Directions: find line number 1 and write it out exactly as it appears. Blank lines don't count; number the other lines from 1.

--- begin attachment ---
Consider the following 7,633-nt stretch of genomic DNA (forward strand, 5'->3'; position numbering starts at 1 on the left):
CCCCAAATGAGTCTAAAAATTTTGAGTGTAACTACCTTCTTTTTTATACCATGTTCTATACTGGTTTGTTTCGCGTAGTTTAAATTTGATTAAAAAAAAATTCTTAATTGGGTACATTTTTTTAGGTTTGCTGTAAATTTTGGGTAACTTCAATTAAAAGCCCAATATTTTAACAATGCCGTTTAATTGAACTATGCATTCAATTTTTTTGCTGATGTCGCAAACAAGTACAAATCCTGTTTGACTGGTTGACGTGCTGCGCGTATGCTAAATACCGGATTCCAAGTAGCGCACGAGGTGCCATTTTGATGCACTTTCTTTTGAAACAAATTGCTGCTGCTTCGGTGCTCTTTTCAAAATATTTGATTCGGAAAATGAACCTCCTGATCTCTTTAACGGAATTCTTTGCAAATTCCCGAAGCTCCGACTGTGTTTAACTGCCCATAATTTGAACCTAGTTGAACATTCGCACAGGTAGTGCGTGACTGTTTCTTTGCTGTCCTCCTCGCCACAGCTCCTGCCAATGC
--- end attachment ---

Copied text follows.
Consider the following 7,633-nt stretch of genomic DNA (forward strand, 5'->3'; position numbering starts at 1 on the left):